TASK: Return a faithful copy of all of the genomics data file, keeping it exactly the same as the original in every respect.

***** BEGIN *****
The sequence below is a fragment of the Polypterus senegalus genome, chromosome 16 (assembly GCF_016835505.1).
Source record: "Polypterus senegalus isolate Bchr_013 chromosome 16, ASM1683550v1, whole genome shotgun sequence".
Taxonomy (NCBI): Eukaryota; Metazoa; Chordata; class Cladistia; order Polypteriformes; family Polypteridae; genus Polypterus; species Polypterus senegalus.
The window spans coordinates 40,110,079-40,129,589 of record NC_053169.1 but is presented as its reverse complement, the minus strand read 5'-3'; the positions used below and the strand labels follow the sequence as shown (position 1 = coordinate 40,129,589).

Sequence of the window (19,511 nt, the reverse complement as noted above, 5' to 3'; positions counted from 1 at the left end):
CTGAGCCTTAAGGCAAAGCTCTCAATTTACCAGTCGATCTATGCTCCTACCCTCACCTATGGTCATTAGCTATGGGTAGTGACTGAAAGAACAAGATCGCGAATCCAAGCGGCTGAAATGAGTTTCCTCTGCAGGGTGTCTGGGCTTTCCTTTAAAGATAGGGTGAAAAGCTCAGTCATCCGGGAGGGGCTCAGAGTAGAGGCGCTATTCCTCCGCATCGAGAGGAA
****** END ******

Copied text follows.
The sequence below is a fragment of the Polypterus senegalus genome, chromosome 16 (assembly GCF_016835505.1).
Source record: "Polypterus senegalus isolate Bchr_013 chromosome 16, ASM1683550v1, whole genome shotgun sequence".
Taxonomy (NCBI): Eukaryota; Metazoa; Chordata; class Cladistia; order Polypteriformes; family Polypteridae; genus Polypterus; species Polypterus senegalus.
The window spans coordinates 40,110,079-40,129,589 of record NC_053169.1 but is presented as its reverse complement, the minus strand read 5'-3'; the positions used below and the strand labels follow the sequence as shown (position 1 = coordinate 40,129,589).

Sequence of the window (19,511 nt, the reverse complement as noted above, 5' to 3'; positions counted from 1 at the left end):
CTGAGCCTTAAGGCAAAGCTCTCAATTTACCAGTCGATCTATGCTCCTACCCTCACCTATGGTCATTAGCTATGGGTAGTGACTGAAAGAACAAGATCGCGAATCCAAGCGGCTGAAATGAGTTTCCTCTGCAGGGTGTCTGGGCTTTCCTTTAAAGATAGGGTGAAAAGCTCAGTCATCCGGGAGGGGCTCAGAGTAGAGGCGCTATTCCTCCGCATCGAGAGGAA